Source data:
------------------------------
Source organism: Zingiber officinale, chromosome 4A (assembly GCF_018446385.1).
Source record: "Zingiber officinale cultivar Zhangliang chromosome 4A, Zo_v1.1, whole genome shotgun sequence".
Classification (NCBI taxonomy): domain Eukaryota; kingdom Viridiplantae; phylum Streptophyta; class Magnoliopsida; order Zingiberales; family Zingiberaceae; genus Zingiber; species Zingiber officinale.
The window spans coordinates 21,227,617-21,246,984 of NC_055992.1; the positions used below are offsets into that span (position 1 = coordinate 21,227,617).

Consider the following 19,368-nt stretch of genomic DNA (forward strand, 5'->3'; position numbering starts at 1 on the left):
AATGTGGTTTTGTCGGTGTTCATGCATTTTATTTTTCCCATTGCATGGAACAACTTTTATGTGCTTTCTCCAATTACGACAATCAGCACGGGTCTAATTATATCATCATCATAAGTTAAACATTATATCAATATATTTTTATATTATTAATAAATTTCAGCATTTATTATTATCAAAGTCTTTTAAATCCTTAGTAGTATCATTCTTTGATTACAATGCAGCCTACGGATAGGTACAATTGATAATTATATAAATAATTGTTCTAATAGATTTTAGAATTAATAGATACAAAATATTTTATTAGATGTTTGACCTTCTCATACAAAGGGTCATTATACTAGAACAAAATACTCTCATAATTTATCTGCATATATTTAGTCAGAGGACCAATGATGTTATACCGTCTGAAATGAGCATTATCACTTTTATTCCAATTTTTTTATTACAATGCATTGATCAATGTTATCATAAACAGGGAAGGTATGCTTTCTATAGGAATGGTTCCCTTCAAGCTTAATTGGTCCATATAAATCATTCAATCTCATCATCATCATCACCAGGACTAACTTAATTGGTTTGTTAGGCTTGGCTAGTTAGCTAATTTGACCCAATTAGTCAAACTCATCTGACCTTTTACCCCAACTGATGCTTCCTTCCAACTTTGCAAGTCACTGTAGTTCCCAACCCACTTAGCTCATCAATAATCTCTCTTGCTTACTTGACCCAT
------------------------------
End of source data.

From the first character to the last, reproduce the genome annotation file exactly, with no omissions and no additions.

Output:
Source organism: Zingiber officinale, chromosome 4A (assembly GCF_018446385.1).
Source record: "Zingiber officinale cultivar Zhangliang chromosome 4A, Zo_v1.1, whole genome shotgun sequence".
Classification (NCBI taxonomy): domain Eukaryota; kingdom Viridiplantae; phylum Streptophyta; class Magnoliopsida; order Zingiberales; family Zingiberaceae; genus Zingiber; species Zingiber officinale.
The window spans coordinates 21,227,617-21,246,984 of NC_055992.1; the positions used below are offsets into that span (position 1 = coordinate 21,227,617).

Consider the following 19,368-nt stretch of genomic DNA (forward strand, 5'->3'; position numbering starts at 1 on the left):
AATGTGGTTTTGTCGGTGTTCATGCATTTTATTTTTCCCATTGCATGGAACAACTTTTATGTGCTTTCTCCAATTACGACAATCAGCACGGGTCTAATTATATCATCATCATAAGTTAAACATTATATCAATATATTTTTATATTATTAATAAATTTCAGCATTTATTATTATCAAAGTCTTTTAAATCCTTAGTAGTATCATTCTTTGATTACAATGCAGCCTACGGATAGGTACAATTGATAATTATATAAATAATTGTTCTAATAGATTTTAGAATTAATAGATACAAAATATTTTATTAGATGTTTGACCTTCTCATACAAAGGGTCATTATACTAGAACAAAATACTCTCATAATTTATCTGCATATATTTAGTCAGAGGACCAATGATGTTATACCGTCTGAAATGAGCATTATCACTTTTATTCCAATTTTTTTATTACAATGCATTGATCAATGTTATCATAAACAGGGAAGGTATGCTTTCTATAGGAATGGTTCCCTTCAAGCTTAATTGGTCCATATAAATCATTCAATCTCATCATCATCATCACCAGGACTAACTTAATTGGTTTGTTAGGCTTGGCTAGTTAGCTAATTTGACCCAATTAGTCAAACTCATCTGACCTTTTACCCCAACTGATGCTTCCTTCCAACTTTGCAAGTCACTGTAGTTCCCAACCCACTTAGCTCATCAATAATCTCTCTTGCTTACTTGACCCAT